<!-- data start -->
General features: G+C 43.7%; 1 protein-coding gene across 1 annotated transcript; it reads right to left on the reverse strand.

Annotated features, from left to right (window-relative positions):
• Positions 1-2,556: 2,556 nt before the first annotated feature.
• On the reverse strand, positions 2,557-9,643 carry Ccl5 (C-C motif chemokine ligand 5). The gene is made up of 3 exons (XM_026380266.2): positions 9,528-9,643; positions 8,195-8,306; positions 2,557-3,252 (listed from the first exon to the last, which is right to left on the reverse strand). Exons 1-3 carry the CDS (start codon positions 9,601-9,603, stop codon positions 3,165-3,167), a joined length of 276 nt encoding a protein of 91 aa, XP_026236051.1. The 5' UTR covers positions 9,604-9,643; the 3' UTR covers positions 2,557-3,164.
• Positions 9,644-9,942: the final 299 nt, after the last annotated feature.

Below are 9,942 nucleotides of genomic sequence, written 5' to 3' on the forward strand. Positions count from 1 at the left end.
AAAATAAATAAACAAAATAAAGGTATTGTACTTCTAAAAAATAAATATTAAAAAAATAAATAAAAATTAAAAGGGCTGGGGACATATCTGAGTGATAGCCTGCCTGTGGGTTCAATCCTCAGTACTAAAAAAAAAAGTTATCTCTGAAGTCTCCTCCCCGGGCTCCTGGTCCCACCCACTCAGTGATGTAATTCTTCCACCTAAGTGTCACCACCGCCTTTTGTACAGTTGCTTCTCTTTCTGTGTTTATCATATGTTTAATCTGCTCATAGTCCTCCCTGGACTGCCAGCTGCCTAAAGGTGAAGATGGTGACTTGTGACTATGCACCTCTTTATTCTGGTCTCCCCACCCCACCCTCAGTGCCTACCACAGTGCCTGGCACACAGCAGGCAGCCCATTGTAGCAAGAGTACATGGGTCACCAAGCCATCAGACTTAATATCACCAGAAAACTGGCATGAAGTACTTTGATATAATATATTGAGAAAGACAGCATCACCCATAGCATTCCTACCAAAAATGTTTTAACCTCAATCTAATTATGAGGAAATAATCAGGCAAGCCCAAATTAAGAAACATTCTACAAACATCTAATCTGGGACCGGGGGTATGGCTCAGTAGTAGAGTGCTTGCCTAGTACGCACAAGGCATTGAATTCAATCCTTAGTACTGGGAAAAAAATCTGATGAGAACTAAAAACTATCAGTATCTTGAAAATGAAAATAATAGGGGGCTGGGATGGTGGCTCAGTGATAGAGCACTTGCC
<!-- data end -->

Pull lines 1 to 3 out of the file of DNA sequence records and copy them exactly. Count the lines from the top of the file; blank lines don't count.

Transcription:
General features: G+C 43.7%; 1 protein-coding gene across 1 annotated transcript; it reads right to left on the reverse strand.

Annotated features, from left to right (window-relative positions):
• Positions 1-2,556: 2,556 nt before the first annotated feature.